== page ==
European foreign ministers gather Monday to take a first look at the EU's battered reform plans after Ireland's stunning rejection of the Lisbon Treaty.
European leaders have vowed to press ahead with the EU reform treaty despite Ireland's shock rejection, as Prime Minister Brian Cowen faces a barrage of criticism over his handling of the campaign.(AFP iactive)
The ministers, in a day of talks in Luxembourg, will want to hear from their Irish counterpart Micheal Martin on whether Dublin believes anything more can be done to get his country to accept the painstakingly assembled document.
Ireland voted "no" on Thursday by 53.4 percent to 46.6 percent, a much wider margin than had been expected, plunging the EU into a new crisis and setting the scene for a tense summit in Brussels on June 19-20.
The ministers will be looking for clues to the way ahead, and seeking assurances from heavyweight Britain, and the Czech Republic's eurosceptic leaders, that they will push on with the process of ratifying the Lisbon Treaty .
But it is unclear whether Ireland will be able to give clear guidance.
"I'm not ruling anything in or out or up or down," Irish Prime Minister Brian Cowen told national broadcaster RTE.
Ahead of the Luxembourg talks, to include an update on the EU mission in Kosovo, Iran's nuclear programme, and developments the Middle East and Burma, leaders have insisted that the final eight countries should endorse the text.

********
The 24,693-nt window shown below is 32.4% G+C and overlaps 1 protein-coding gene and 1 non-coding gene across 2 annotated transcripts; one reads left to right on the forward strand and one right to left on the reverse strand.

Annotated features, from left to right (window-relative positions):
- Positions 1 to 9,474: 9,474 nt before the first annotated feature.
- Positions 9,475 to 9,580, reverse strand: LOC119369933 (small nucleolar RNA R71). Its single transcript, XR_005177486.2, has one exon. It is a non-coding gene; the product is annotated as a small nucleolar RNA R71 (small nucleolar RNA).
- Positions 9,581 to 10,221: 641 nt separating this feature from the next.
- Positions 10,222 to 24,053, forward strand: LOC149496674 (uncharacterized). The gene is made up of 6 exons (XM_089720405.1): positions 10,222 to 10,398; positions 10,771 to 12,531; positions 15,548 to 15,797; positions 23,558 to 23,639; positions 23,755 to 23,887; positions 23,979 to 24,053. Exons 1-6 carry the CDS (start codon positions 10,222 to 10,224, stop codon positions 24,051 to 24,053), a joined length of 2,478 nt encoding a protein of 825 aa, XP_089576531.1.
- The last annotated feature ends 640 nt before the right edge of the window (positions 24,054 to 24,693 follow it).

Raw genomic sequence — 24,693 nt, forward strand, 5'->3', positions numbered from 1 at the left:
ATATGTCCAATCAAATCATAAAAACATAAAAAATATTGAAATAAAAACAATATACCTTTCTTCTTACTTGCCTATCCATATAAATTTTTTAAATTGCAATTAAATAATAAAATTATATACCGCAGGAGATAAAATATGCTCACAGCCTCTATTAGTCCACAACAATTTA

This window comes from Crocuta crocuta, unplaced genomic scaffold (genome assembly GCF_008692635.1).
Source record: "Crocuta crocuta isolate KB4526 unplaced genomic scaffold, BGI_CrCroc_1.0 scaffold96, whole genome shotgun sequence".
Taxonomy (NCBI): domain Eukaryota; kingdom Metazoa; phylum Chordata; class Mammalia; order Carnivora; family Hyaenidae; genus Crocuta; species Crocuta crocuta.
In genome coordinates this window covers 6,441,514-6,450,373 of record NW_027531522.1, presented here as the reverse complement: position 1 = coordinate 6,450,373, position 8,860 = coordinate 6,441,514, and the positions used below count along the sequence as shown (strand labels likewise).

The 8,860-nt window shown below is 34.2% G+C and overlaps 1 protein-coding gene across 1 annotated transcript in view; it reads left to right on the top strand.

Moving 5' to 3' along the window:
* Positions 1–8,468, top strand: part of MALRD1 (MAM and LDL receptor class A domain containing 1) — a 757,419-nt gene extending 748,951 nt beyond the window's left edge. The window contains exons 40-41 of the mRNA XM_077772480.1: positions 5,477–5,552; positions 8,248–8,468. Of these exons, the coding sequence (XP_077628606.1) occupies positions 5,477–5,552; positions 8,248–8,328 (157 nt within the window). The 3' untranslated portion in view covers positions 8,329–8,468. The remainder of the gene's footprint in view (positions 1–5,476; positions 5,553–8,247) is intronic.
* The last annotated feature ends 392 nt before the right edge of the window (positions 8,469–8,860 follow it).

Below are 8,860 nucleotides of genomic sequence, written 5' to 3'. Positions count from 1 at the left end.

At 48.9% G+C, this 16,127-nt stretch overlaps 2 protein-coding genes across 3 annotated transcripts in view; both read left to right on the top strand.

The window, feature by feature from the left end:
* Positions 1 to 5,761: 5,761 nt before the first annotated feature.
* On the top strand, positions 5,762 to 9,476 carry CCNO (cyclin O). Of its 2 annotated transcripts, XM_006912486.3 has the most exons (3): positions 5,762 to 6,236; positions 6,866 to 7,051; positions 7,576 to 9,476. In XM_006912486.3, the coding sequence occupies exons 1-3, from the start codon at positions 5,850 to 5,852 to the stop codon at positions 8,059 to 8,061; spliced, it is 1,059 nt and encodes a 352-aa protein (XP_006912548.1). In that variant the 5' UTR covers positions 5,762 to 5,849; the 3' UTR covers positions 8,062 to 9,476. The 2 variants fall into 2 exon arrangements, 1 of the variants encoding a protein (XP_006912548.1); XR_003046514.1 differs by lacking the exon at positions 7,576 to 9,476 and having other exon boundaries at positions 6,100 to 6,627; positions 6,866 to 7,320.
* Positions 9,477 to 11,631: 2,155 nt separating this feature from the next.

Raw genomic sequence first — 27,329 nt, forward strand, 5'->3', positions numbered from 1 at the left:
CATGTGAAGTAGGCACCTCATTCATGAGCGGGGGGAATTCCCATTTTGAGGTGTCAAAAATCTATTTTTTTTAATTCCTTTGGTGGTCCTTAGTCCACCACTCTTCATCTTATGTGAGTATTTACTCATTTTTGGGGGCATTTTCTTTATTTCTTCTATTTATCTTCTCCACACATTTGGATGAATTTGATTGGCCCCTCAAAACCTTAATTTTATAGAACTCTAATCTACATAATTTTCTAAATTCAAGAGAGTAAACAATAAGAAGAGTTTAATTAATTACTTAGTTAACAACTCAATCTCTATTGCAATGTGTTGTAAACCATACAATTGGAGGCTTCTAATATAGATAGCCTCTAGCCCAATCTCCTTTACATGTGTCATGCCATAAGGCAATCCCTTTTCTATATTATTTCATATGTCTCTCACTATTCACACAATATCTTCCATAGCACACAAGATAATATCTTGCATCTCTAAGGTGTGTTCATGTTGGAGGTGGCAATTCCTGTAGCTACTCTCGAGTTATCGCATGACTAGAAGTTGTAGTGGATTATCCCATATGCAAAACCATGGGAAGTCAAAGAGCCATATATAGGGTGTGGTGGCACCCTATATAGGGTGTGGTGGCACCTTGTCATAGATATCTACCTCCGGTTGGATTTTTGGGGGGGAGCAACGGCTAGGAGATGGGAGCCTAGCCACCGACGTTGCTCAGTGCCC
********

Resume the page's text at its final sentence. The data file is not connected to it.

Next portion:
"The others must continue ratification... so that the Irish incident does not become a crisis," President Nicolas Sarkozy said Saturday, some two weeks before France takes over the EU's rotating presidency.
His European affairs minister Jean-Pierre Jouyet was blunter, telling French radio there was "no other solution" than for Ireland to hold a second popular referendum, but that the vote should not be rushed.
"The ratification process must be completed," he said. "And during this period, the Irish will have time to think and see whether, with a few mediations or a request from their part, they can revote."
Belgian Prime Minister Yves Leterme said: "In no case should the union be held up."
Yet attempts to clean up the EU's institutional house so that it can run smoothly with 27 nations have been held up for the best part of a decade.
The last try -- the draft constitution -- was stopped dead in its tracks by French and Dutch voters three years ago.
The previous shot, the much maligned and stop-gap Nice Treaty, was rejected once by the Irish but voted through a year later with their concerns taken into account.
This is the document the EU will continue to hobble along with until its institutional blues are solved.
The Lisbon Treaty, signed in December in Portugal, would notably give the EU more majority voting rather than the difficult-to-achieve unanimity that is required now.
It would create a more permanent president and a foreign policy supremo, while streamlining the executive commission.
But as EU leaders lean toward moving ahead with Lisbon, they again risk being accused of ignoring their citizens, who are already riled by rising fuel and food prices.
Fisherman and truckers have been venting their anger at the high cost of living for almost a month with blockades and strikes, and even inflicted minor damage on the very walls of the EU's institutions in Brussels last week.
"I can't see a situation where we can put this matter again, to be quite honest with you, because the risk to Europe and indeed to Ireland... is to cause even more damage," Irish Integration Minister Conor Lenihan told RTE.
Even if EU leaders press Ireland for a new vote at the end of the week, it is unclear what changes could be made to placate the public, so diverse and diffuse were the reasons given to reject the treaty during campaigning.
"The no vote was based on a ragbag of reasons to which there is no obvious response. The turnout was respectable. So a second Irish referendum would probably be doomed to failure," the Financial Times daily said in an editorial.